Understanding Sexual Harasement and Providing a Comfortable Work Place for all our Employees 


The modules in E Light University are presented to help you continue and supplement your education. Each module will explore several aspects of a single subject. You may contact me, Ted Smith, at tsmith@elightelectric.com with any questions. I encourage you to ask questions.

This module provides information from the U.S. Equal Employment Opportunity Commission on the subject of Sexual Harassment . After reading the material presented, take the 'Understanding Sexual Harassment' test and answer all ten (10) questions. Click on the 'Submit' button to send for your test results. Please allow 3 working days to receive your test results.

After completing this module successfully with a passing score of 80% you will receive an E Light Electric Services Certificate of Completion. NOTE: PLEASE READ THE IMPORTANT INFORMATION BELOW!

NOTE: If you are a Supervisor or a Manager employed by E Light Electric Services in the State of California you must complete a separate training, 'Harassment Prevention in the Workplace: California Edition'. That training meets the requirements of the January 1, 2015 and April 1, 2016 amendments to the Fair Employment and Housing Act regulations.

Please contact Roseanne Mullis with the E Light Electric Services Human Resource Department at rmullis@elightelectric.com to schedule the 'Harassment Prevention in the Workplace: California Edition' training that is required by the State of California.

Please note that the E Light Electric Services 'Understanding Sexual Harassment' Certificate of Completion does not meet the requirements of the State of California and cannot be used as a substitute for that special training.
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Director of Safety and Loss Prevention
1. It is unlawful to tease a person or applicant because of that persons:
2. Which of the following does harassment include?
3. Harassment needs to be sexual in nature in order to be considered harassment:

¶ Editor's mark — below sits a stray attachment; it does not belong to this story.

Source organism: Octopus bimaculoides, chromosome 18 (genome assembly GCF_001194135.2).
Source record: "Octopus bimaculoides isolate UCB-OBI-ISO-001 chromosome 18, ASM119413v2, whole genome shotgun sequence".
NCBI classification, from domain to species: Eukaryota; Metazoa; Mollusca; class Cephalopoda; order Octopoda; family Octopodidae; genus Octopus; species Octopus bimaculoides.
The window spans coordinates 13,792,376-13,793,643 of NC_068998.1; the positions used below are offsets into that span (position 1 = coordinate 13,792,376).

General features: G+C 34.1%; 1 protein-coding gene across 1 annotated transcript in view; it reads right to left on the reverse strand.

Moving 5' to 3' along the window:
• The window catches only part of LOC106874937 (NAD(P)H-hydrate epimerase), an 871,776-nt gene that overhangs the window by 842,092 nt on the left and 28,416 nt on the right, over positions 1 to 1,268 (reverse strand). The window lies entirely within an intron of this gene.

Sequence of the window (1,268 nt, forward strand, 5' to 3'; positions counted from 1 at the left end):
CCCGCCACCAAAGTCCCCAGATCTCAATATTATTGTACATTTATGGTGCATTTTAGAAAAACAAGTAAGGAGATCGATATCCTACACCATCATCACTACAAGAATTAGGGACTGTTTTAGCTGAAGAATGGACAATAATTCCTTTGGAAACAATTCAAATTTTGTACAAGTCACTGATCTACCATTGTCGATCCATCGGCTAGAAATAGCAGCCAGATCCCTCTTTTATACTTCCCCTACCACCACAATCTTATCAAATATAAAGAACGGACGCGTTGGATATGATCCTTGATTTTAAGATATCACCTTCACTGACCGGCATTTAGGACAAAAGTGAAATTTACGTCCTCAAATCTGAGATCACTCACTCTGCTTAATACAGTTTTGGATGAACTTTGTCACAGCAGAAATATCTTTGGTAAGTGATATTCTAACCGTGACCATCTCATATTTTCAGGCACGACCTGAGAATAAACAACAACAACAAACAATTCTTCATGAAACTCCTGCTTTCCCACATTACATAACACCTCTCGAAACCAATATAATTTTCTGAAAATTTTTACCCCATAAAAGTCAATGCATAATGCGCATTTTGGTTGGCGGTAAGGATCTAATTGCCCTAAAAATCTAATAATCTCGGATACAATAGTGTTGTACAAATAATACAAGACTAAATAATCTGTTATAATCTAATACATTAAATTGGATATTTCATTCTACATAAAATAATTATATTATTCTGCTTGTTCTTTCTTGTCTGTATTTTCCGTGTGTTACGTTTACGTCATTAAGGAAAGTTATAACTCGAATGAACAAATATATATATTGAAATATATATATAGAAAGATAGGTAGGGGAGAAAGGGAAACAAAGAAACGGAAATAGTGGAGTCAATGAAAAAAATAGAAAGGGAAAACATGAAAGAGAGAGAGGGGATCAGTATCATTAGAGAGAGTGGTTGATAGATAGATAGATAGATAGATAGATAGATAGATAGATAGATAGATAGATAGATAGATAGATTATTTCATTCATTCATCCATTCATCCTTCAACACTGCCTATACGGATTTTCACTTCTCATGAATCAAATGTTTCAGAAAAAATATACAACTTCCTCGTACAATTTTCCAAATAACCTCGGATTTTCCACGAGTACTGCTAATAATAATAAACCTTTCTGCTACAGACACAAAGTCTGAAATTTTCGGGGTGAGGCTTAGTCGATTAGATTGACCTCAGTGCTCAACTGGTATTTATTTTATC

4. Which one of the following could be considered a harasser within the working environment?
5. Which of the following circumstances constitutes sexual harassment?
6. The victim should not inform the harasser directly that the conduct is unwelcome:
7. What is the best tool to eliminate sexual harassment in the workplace?
8. What is a good example of a way to eliminate sexual harassment in the workplace?
9. When an employee complains, the employer should:
10. What is it considered when an employee comes forward with a complaint and then coworkers          treat them poorly by ignoring them and snickering around them?
Please enter your first name and last name.
Please enter your email address:
Training Department
Understanding Sexual Harassment and Providing a Comfortable Work Place for all of our Employees
Understanding Sexual Harassment Module Test *

* Please note that the E Light Electric Services 'Understanding Sexual Harassment Module' Certificate of Completion does not meet the requirements of the State of California and cannot be used as a substitute for that special training.

Please contact Roseanne Mullis with the E Light Electric Services Human Resource Department at rmullis@elightelectric.com to schedule the 'Harassment Prevention in the Workplace: California Edition' training that is required by the State of California.

This page was last updated: July 20, 2017
Sexual Harassment

(...The following material is taken from the U.S. Equal Employment Opportunity Commission)